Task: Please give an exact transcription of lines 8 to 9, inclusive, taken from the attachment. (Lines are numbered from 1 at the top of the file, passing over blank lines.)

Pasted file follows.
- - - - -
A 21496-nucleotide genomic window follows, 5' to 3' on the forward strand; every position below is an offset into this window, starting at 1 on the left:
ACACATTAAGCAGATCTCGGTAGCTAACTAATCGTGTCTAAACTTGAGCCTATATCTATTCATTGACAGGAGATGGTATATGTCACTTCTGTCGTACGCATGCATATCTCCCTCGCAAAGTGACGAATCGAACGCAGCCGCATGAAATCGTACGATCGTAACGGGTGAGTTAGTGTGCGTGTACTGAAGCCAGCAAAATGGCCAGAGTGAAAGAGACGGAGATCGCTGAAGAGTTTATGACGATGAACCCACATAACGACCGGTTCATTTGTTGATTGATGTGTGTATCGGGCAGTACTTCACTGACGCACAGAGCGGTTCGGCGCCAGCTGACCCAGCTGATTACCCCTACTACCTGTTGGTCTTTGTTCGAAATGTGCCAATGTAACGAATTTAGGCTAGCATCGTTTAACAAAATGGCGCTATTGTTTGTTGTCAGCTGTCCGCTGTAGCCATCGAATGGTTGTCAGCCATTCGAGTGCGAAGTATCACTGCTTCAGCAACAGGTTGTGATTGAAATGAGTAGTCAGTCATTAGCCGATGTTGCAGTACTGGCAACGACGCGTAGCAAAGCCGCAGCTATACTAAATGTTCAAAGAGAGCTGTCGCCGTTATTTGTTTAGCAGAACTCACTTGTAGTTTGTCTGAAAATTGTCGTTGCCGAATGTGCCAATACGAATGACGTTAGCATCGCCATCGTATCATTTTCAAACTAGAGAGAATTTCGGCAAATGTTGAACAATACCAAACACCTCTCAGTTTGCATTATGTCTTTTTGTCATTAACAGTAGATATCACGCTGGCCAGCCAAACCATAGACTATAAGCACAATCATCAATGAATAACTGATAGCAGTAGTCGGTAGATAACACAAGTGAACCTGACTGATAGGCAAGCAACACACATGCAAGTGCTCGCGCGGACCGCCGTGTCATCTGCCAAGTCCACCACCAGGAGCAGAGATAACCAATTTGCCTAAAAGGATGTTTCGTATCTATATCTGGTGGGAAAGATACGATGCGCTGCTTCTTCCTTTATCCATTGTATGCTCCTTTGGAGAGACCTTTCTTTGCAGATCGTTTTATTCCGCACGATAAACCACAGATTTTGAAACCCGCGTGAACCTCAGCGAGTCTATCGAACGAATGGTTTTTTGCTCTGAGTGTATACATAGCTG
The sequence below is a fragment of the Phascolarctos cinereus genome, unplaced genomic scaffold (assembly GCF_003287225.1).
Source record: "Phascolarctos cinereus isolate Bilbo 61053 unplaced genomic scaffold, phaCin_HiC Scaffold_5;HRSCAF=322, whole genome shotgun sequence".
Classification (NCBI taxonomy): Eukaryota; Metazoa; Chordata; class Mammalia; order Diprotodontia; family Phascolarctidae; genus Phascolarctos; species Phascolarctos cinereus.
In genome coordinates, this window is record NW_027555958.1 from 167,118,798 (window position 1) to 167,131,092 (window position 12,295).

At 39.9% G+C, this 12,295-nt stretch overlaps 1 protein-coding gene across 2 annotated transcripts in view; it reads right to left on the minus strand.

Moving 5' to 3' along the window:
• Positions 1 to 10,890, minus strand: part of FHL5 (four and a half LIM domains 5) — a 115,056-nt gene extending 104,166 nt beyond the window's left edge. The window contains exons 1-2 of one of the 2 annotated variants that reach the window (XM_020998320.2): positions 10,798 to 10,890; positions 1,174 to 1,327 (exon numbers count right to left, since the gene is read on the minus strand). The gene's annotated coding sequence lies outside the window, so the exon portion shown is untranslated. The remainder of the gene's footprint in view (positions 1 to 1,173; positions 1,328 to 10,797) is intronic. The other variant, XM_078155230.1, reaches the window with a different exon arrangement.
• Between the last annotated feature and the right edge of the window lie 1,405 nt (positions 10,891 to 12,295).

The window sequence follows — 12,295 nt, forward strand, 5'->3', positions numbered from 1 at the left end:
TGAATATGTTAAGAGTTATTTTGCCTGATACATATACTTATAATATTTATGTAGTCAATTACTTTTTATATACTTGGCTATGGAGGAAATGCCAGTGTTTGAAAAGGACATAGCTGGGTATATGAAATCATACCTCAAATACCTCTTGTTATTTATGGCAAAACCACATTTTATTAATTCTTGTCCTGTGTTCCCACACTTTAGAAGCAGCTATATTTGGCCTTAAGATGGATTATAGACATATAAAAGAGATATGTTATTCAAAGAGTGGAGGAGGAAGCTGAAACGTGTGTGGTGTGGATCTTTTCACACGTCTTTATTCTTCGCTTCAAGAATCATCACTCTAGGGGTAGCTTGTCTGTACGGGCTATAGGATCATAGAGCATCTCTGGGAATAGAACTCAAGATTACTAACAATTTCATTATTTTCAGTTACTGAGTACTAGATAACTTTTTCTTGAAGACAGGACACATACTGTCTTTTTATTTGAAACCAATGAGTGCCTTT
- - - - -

Moving 5' to 3' along the window:
• Positions 1 to 10,890, minus strand: part of FHL5 (four and a half LIM domains 5) — a 115,056-nt gene extending 104,166 nt beyond the window's left edge. The window contains exons 1-2 of one of the 2 annotated variants that reach the window (XM_020998320.2): positions 10,798 to 10,890; positions 1,174 to 1,327 (exon numbers count right to left, since the gene is read on the minus strand). The gene's annotated coding sequence lies outside the window, so the exon portion shown is untranslated. The remainder of the gene's footprint in view (positions 1 to 1,173; positions 1,328 to 10,797) is intronic. The other variant, XM_078155230.1, reaches the window with a different exon arrangement.